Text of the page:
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Name not shown outside Council Districts October 13, 2020, 6:53 PM
Dear Ms. Kirchgessner,
Please find attached the comments prepared by this office for the Stonelake Master Association on the CNU Draft EIR. At the end of the letter there is a dropbox link to all of the exhibits thereto. Please contact me if you need any assistance to access the exhibits and/or would like them to be sent as email attachments.
Osha R. Meserve
510 8th Street
Sacramento, CA 95814
tel: 916.455.7300 fax: 916.244.7300 mobile: 916.425.9914 email: email@example.com
This email and any attachments thereto may contain private, confidential, and privileged material for the sole use of the intended recipient.
Name not shown outside Council Districts October 13, 2020, 6:39 PM
Good Afternoon Ms. Kirchgessner,
Please find attached the Sac Metro Air District Comments on the California Northstate University Medical Center Revised Notice of Availability of Draft EIR. Please let me know if you have any questions.
Joseph J Hurley
Associate Air Quality Planner Analyst
Sacramento Metropolitan Air Quality Management District
Name not shown outside Council Districts October 13, 2020, 6:37 PM
Please use the attached letter as my public comment on the CNU DEIR. It contains a photo that I'd like to have included in my comment. I am a resident of District 1 and I live in the Stonelake neighborhood.
Name not shown outside Council Districts October 13, 2020, 6:35 PM
Sarah- Attached are Comments of NEST and Jan Smutny-Jones to the CNU Draft EIR. Please advise if there is a different portal to submit. Please confirm receipt. Thanks you very much. Jan
Name not shown outside Council Districts October 13, 2020, 6:33 PM
The attached document is my comment on the DEIR. Thank you for the opportunity to comment on this report.
Name not shown outside Council Districts October 13, 2020, 6:32 PM
Please see comments from James W Reede Jr:
Name not shown outside Council Districts October 13, 2020, 6:30 PM
To Ms. Kirchgessner:
The Environmental Council of Sacramento, Habitat 2020 and the Friends of the Stone Lakes Wildlife Refuge would like to resubmit our letter, with corrections. We ask that the letter I sent via my previous email be deleted. Please see the attached letter and respond to this email to confirm its receipt.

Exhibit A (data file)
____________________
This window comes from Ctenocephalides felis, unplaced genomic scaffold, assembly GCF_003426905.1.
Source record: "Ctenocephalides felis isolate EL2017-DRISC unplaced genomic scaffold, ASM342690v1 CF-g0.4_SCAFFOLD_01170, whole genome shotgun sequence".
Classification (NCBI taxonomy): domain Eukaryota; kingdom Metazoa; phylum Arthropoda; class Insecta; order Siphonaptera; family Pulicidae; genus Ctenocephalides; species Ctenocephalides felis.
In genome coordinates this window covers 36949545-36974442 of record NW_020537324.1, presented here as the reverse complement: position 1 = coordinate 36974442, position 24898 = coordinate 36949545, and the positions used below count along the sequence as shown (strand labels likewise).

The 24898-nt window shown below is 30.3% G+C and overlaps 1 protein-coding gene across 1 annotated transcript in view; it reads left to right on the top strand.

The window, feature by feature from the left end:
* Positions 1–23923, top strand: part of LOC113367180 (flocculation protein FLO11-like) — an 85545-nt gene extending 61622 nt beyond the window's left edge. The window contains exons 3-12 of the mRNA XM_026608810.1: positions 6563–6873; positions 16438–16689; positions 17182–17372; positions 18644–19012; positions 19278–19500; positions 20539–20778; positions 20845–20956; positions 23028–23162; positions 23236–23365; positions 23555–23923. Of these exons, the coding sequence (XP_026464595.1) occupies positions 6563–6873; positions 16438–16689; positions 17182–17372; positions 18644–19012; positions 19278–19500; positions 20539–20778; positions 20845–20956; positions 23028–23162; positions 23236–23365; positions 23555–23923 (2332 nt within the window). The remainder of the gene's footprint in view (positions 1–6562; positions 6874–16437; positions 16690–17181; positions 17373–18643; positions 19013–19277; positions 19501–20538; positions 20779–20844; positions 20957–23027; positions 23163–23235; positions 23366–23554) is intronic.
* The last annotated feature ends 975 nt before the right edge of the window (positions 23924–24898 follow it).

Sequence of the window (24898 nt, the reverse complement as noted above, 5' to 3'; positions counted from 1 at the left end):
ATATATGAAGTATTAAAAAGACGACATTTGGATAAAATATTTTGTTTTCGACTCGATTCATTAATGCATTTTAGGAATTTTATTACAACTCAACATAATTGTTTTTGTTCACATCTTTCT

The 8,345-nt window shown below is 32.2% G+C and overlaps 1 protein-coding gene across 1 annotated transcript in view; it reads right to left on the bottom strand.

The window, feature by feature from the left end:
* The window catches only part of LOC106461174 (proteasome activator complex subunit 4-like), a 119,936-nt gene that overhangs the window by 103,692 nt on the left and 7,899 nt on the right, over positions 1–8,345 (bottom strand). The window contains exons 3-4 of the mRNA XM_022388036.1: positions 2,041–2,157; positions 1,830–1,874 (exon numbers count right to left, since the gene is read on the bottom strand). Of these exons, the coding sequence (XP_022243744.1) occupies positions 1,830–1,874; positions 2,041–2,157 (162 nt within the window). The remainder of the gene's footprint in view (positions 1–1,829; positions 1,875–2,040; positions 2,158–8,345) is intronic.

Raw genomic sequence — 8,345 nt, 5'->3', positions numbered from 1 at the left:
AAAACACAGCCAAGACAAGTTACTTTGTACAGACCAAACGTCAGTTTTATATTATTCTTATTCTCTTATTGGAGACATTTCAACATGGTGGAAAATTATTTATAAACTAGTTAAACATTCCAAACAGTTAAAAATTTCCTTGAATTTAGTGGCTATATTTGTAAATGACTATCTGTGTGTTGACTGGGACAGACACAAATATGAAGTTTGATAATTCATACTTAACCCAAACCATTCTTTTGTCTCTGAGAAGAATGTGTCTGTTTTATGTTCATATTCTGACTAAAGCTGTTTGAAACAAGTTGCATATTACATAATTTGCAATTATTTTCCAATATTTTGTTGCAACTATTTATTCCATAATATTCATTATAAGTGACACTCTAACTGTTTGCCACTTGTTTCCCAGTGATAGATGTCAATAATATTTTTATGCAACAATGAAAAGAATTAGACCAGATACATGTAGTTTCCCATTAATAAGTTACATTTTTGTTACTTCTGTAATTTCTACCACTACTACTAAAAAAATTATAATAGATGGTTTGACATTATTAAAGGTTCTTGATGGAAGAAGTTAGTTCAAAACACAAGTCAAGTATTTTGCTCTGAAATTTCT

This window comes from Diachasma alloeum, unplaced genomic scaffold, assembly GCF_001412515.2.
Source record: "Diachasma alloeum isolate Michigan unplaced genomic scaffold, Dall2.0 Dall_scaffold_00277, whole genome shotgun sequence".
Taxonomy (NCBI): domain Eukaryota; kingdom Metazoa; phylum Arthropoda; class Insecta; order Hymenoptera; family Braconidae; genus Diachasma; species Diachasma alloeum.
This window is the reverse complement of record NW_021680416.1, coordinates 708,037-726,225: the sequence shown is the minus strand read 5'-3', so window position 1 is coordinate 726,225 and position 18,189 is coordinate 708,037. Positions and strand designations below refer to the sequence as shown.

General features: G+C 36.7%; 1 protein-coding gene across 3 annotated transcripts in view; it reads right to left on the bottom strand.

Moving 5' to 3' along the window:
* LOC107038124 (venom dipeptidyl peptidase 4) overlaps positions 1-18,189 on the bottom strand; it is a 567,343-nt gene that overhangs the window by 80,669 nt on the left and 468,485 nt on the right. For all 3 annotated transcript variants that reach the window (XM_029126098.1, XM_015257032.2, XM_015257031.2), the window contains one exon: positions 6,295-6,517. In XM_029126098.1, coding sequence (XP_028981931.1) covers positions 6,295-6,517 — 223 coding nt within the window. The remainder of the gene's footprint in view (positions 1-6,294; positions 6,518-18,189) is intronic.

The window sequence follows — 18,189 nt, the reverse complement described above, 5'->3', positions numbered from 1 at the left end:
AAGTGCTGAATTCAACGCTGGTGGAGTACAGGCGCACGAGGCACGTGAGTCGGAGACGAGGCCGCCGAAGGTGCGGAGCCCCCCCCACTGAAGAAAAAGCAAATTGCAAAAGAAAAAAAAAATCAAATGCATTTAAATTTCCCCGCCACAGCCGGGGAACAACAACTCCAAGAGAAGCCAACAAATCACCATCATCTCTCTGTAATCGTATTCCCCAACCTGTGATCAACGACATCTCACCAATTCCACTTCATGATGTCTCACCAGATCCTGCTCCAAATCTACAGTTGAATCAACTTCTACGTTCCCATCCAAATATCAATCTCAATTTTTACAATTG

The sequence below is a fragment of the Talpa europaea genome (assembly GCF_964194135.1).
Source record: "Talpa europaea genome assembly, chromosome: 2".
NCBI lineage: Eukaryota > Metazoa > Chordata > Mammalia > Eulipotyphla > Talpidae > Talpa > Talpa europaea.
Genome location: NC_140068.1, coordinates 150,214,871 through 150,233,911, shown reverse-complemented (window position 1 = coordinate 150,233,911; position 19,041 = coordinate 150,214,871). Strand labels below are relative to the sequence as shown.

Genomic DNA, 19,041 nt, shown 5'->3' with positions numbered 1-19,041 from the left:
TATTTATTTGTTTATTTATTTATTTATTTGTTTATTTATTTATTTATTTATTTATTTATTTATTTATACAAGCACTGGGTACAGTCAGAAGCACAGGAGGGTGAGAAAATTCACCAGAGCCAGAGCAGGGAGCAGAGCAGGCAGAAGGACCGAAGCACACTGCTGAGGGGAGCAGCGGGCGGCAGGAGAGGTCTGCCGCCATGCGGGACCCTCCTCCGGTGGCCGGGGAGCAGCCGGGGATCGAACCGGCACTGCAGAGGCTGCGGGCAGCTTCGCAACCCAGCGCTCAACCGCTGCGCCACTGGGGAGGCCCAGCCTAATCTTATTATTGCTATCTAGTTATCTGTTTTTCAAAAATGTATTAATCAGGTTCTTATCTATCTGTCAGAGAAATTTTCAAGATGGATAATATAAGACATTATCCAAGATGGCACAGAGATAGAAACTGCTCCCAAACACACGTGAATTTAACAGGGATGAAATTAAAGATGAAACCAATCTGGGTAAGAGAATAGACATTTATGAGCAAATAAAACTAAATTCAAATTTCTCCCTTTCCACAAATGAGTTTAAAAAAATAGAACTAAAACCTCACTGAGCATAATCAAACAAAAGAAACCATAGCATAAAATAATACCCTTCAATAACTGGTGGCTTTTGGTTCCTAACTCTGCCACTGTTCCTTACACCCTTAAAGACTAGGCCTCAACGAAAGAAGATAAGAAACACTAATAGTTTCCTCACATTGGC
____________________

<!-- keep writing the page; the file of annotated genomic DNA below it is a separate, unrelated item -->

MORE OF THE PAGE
Director of Operations│ECOS
The Environmental Council of Sacramento
My pronouns: she/her/hers
P.O. Box 1526, Sacramento, CA, 95812
Cell: (916) 765-4977
Office: (916) 444-0022
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Name not shown outside Council Districts October 13, 2020, 6:28 PM
Response to CNU Medical Center Project
I am responding to the CNU Medical Center Project DEIR. I have read the Notice of Availability letter and strongly object to the building of the medical center. The City of Elk Grove should not have entertained this request and this project should not move forward. The university is already on a large parcel of land. The university should not be allowed to acquire more land and drive out the existing business owners. If the university's intent was to build a medical center, they should notified the City of Elk Grove of it's intentions before the land was developed for the school.
I moved into the Stonelake Community neighborhood in November 2019 from the Pocket/Greenhaven area. I like living in this community. One of the issues I noticed when I moved into the neighborhood was the traffic on West Taron Drive to get into my neighborhood. My home by the way is on West Taron Drive. I noticed pre-COVID 19, the large amount of traffic from the neighborhood, the University, existing shopping center and surrounding gas stations. I like the convenience of the gas stations and the variety of food businesse choices but I dont like the traffic. I can tell you from living in the neighborhood for the last 10 months that the university generates a lot of traffic and will only increase if the medical center is built.
A high rise building/structure does not belong in the City of Elk Grove, nor anywhere along Interstate 5 for that matter. If you drive on Interstate 5 from Downtown Sacramento, you do not see any high rise building in view from the freeway until you near the City of Stockton. I personally do not want to see a high rise building when I get off of Elk Grove Boulevard. This is one of the reasons why I like living in Elk Grove. The approval of this medical center can only lead to more requests to build more structures like this in the future.